Patterson’s brief account of his route to Frankfurt provides a window onto the history of interwar radical black internationalism that In the Cause of Freedom seeks to narrate. This story travels from the heights of 1920s Harlem radicalism to the summit of anticolonial activism and black international organizing in 1930s London, encompassing the ideas, activities, organizations, and networks of the black radicals who made this history. This volume focuses particularly on their thinking about race, colonialism, and class struggle in their pursuit of a worldwide movement centered on pan-African liberation. Early-twentieth-century black radicals were witness to a world that they believed teetered between revolution and repression, self-determination and ever-expanding empires. In the wake of a destructive world war that itself proved the catalyst for the movement of black laborers into cities and countries around the world, the growing crisis over the European colonial presence around the globe, and the rise of socialist and communist alternatives to Western democracy, black radicals sought alternative forms of political activism and began to forge links to other African diasporic radicals. These activists were convinced that whether humanity enjoyed greater freedoms or suffered even harsher colonial regimes hinged on the struggles that peoples of African descent in the United States, Caribbean, and Africa would wage against racism, colonialism, and capitalism and on their ability to link these struggles with similar movements in Asia, Latin America, and Europe. Briggs captured this sentiment in 1920 when he proclaimed simply but profoundly, “The cause of freedom, whether in Asia or Ireland or Africa, is our cause.”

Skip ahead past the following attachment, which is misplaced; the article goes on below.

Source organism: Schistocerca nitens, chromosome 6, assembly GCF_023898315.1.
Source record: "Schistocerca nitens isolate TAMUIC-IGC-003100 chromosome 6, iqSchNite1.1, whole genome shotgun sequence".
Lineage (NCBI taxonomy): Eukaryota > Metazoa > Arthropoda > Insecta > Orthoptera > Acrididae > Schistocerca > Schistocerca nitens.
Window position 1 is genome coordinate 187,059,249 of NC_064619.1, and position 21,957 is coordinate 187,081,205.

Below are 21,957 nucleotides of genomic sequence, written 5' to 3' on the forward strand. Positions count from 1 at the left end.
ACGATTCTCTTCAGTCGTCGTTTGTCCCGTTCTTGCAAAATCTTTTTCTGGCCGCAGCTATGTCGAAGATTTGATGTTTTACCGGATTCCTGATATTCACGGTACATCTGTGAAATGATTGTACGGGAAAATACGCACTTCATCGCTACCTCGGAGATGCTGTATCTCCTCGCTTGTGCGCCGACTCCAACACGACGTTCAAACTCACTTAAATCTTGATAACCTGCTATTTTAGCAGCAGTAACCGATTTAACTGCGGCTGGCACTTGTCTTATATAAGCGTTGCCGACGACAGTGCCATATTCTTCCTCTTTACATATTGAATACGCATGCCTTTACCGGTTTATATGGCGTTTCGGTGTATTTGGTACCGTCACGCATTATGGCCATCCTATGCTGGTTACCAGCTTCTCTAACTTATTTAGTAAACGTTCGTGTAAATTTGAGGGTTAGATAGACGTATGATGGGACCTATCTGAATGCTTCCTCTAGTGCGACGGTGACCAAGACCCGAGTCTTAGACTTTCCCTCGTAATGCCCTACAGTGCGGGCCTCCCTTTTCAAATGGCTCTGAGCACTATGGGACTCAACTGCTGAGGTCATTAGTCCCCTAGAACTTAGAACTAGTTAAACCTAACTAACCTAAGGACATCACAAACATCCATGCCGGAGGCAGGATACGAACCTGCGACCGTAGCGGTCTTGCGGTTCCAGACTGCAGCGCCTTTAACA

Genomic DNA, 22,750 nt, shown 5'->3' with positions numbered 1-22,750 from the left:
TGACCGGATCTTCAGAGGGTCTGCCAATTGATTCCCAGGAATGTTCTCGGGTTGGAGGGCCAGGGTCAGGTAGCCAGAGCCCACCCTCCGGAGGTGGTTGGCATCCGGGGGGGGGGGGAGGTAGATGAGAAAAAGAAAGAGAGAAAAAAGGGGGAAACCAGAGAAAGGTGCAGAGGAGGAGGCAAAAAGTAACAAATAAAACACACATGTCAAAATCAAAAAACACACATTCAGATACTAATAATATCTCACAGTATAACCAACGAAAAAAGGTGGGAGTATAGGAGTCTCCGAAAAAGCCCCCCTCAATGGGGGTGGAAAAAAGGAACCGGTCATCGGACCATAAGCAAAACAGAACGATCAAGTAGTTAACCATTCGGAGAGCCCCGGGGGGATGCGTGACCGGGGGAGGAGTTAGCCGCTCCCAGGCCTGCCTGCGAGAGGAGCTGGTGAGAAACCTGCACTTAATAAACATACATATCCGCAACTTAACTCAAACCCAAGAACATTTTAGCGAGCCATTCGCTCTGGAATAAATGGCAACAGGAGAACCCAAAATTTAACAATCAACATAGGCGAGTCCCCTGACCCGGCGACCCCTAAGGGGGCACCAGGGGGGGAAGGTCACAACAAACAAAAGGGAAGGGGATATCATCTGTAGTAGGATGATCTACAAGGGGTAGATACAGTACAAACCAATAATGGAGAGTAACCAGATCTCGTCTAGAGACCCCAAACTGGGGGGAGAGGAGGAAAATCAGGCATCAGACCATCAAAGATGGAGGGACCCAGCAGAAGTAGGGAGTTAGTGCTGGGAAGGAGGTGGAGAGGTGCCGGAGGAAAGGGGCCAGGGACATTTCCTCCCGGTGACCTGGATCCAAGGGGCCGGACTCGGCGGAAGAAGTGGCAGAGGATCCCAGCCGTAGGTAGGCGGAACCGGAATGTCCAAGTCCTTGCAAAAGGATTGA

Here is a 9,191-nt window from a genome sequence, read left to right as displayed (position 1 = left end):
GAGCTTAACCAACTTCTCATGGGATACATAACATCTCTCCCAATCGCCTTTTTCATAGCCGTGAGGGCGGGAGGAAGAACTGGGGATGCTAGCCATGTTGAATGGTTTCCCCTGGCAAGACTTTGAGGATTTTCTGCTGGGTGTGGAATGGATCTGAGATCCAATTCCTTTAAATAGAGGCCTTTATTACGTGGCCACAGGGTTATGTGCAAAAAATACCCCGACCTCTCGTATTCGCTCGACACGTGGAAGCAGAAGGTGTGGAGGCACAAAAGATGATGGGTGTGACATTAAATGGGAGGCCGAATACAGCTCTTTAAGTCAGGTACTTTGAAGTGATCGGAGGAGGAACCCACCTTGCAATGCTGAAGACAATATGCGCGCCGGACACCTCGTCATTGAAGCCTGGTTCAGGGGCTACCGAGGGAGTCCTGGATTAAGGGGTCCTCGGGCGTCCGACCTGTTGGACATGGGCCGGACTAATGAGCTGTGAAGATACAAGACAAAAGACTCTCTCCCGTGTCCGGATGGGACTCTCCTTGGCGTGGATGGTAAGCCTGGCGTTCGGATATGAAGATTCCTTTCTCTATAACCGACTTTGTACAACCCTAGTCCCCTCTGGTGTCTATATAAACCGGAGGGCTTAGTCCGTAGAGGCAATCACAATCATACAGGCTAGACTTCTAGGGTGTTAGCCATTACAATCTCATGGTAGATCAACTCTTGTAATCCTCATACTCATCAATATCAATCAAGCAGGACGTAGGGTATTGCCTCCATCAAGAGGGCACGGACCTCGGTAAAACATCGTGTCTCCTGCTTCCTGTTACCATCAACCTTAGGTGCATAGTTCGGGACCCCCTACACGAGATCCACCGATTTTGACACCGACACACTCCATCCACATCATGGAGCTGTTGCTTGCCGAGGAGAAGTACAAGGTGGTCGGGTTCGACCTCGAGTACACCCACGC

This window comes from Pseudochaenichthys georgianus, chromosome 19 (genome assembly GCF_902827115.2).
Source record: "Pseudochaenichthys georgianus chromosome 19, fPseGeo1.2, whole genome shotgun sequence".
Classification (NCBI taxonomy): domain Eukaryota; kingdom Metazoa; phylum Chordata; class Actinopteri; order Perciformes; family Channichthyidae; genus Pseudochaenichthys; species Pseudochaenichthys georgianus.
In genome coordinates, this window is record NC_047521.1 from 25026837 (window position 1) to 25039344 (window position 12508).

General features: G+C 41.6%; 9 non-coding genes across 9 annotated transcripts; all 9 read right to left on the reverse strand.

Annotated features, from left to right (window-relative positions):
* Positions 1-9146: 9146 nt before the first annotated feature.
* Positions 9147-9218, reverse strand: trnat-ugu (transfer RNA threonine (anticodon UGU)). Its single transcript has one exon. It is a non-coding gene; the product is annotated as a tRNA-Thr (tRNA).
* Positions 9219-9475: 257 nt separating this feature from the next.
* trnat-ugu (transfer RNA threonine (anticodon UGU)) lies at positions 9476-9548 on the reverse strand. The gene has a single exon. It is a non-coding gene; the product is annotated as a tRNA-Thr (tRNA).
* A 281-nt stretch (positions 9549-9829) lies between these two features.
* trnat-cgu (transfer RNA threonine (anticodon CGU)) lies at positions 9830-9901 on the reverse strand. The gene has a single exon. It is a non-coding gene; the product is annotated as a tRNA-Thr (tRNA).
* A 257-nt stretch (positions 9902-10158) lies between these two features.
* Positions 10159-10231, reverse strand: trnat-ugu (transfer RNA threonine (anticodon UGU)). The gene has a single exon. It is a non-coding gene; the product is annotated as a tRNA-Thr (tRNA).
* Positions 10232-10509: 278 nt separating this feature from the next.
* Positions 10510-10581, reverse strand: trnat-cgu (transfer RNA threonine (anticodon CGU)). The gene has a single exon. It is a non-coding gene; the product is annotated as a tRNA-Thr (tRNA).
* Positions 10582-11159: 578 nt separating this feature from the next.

This book tells a new kind of story about those radicals who found the Comintern efficacious for building such a movement. Their thinking about race and colonialism led them to embrace organized Marxism and to theorize African and Asian liberation as the driving forces of proletarian revolution. It accords special attention to the nuances of radical internationalism as it emerged both from these activists’ immediate circumstances and through an array of transatlantic exchanges that they carried on through pamphlets and periodicals, correspondence, and debates. These exchanges allowed black radicals to build important ties and connections that would reverberate throughout much of the century.